Categories: Featured News

ISJ Exclusive: Simon Whitehouse, Managing Director, SGW Consulting Group


Share this content


In my capacity as a practicing security professional, I have been fortunate during my career, to have had the opportunity to consult in risk management for various built environment sectors and regions, to apply and prescribe balanced protective security measures for the protection of people, together with tangible and intangible assets.

Threats from terrorism, espionage and hostile foreign states continues to be high on the agenda for public and private sector organisations around the world.

Continued analysis of global intelligence, incidents success by the adversary and failures by the adversary across international regions, allow us to apply lessons learned in the way we approach facility design to ensure protective security measures are proportionate, effective and responsive. Impact assessment and international benchmarking underpins the security professional’s ability to understand how we can continually improve and increase our resilience towards the adversary.

The UK has suffered recent terror attacks at public spaces, in addition to the devastation of larger-scale atrocities such as that at the Manchester Arena. Internationally, Islamic State (IS), Al-Shabaab, the Taliban and Jamaat Nusrat Al-Islam wal Muslimeen (JNIM) were responsible for 3,364 deaths from terrorism, representing 47% of total deaths in 2021.

Across the next 12 months and beyond, the security profession will need to continue to ensure our preparedness is much more effective and responsive to combat the increasing maturity and preparedness of our foes. I anticipate that during the next twelve months, we will see increased cooperation, collaboration and information sharing between international countries and their respective governments, regulatory bodies, professional membership bodies and the private sector.

I hope that in the UK, Protect Duty, when it does become law for publicly accessible locations, will further expand on the National Policy Framework, which suggests that planning policies and decisions should consider wider security requirements with threat, risk and vulnerability assessment. I predict that Protect Duty will need to have clear methodology to help the venue operator and regulatory bodies to define the Grey Space, how to protect it, by who, when, where and why.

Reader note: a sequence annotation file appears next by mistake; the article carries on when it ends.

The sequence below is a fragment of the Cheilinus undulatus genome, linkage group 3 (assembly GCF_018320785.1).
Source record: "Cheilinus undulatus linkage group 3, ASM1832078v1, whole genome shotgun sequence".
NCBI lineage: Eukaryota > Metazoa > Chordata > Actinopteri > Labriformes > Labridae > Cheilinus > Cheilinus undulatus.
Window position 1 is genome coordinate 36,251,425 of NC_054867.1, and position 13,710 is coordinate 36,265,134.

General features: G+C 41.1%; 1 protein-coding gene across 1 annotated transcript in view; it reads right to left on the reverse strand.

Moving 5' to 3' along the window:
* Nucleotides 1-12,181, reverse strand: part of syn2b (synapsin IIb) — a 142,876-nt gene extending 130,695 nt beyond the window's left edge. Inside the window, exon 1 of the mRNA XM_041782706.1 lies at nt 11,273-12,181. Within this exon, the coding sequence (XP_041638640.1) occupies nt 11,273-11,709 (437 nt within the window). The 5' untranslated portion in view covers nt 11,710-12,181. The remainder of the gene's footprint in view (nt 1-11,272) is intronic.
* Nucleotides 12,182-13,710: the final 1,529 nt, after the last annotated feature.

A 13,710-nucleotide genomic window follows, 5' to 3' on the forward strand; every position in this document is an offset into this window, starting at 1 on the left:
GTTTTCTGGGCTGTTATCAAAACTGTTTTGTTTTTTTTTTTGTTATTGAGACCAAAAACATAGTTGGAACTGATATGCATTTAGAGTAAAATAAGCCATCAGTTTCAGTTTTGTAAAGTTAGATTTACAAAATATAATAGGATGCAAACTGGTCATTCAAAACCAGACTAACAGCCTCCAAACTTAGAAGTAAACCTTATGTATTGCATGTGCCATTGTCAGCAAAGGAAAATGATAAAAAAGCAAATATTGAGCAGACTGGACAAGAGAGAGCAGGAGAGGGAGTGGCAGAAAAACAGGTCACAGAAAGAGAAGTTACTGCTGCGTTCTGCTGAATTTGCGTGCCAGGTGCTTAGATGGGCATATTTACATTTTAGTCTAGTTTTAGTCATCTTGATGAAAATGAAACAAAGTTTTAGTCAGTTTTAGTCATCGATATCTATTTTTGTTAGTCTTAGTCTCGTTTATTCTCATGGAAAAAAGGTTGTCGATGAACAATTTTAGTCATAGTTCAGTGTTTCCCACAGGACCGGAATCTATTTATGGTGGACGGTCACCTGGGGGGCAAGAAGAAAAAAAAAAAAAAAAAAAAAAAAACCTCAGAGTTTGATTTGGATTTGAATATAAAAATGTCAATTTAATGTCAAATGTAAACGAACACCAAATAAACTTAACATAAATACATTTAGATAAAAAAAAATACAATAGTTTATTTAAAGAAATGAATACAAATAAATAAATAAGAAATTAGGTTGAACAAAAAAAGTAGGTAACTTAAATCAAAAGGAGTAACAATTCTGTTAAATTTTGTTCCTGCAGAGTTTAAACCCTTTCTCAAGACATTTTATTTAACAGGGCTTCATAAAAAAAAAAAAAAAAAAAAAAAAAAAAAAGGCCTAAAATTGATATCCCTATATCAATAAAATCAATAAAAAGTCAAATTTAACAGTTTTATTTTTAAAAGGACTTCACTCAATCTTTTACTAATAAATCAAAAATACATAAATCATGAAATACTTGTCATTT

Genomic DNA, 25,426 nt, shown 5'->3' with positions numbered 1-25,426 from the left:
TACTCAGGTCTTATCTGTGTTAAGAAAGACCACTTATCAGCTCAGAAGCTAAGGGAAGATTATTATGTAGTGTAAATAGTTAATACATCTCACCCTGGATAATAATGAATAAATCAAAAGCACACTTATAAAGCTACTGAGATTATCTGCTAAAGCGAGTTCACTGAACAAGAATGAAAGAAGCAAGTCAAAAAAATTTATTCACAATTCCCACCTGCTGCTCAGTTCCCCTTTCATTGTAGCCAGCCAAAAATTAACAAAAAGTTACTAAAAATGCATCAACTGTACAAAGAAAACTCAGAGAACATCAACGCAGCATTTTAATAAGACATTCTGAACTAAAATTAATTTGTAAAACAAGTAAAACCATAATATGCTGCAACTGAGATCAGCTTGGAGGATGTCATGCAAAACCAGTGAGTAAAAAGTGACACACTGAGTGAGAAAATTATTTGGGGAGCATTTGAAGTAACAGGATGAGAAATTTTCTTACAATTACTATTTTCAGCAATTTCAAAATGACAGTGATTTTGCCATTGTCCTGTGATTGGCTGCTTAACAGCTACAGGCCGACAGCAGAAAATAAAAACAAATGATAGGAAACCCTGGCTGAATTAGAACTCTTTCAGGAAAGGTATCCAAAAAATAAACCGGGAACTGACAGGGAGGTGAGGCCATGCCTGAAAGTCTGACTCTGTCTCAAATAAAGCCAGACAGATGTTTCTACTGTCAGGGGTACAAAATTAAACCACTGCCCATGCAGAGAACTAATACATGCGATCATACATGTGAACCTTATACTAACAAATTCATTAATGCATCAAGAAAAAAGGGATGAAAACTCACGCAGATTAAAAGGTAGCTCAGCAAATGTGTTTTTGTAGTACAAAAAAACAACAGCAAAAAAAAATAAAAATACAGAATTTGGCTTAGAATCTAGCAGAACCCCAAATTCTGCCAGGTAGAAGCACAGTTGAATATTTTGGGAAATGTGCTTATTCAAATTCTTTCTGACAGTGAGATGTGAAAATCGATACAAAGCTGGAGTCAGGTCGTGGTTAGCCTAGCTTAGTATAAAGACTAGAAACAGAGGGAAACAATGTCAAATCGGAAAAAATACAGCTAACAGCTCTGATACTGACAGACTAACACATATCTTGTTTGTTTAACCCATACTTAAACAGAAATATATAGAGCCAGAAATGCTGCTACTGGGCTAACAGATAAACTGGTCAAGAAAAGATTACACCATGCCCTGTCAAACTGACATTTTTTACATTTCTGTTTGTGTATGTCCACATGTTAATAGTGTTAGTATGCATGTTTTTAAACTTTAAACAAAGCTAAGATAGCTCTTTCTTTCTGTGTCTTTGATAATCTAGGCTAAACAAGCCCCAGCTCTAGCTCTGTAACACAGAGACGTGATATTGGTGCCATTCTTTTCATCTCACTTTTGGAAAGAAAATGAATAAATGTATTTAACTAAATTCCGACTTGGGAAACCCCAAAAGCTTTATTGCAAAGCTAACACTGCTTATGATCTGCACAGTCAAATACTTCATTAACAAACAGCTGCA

In consideration of my earlier comment on the value of benchmarking, I feel that Protect Duty must recognise best practice examples of where protective security planning has resulted in a safer and more secure environment. The work previously undertaken by the Safety and Security Team at the Abu Dhabi Urban Planning Council to create the Safety and Security Planning Manual (SSPM) was approved by the General Secretariat Executive Council in April 2013 and officially launched in November 2013.

At the highest level, the SSPM includes policy statements, to ensure that safety and security is a core planning consideration in all new developments. It also requires protective security arrangements (for new or existing buildings) to be fit for purpose, appropriate, proportionate to risk and balanced with other planning and design objectives.

SABRE is a security risk management standard for new and existing buildings, infrastructure assets, and managed space. I predict that SABRE will gather further momentum in 2023, in terms of providing an already established framework of licenced assessors, security professionals and companies, who have been assessed on a competence-based framework, who could be engaged to support Protect Duty legislation, if mandated in the future.

Internationally, SABRE provides facility operators with an ability to evidence their commitment to security and communicate their ability to manage security risks. This provides valuable assurance to tenants, insurers, investors, regulators, planning authorities and other interested parties. I predict that over the coming year and beyond, we will see further importance placed on pragmatic and proportionate security planning and assessment schemes such as SABRE, not just to satisfy the regulator or insurer, but to increase the overall venue attractiveness, not for the adversary, but for the facility operator and user.


Simon works internationally from SGW’s UK and Dubai offices, leading a consulting team which provides risk consulting, security master planning for urban developments and security engineering services for the built environment. Simon is a seasoned security practitioner, company director and practice leader with extensive experience gained over a 35-year career span which has solely focused on the security engineering and security management industry profession.

Receive the latest breaking news straight to your inbox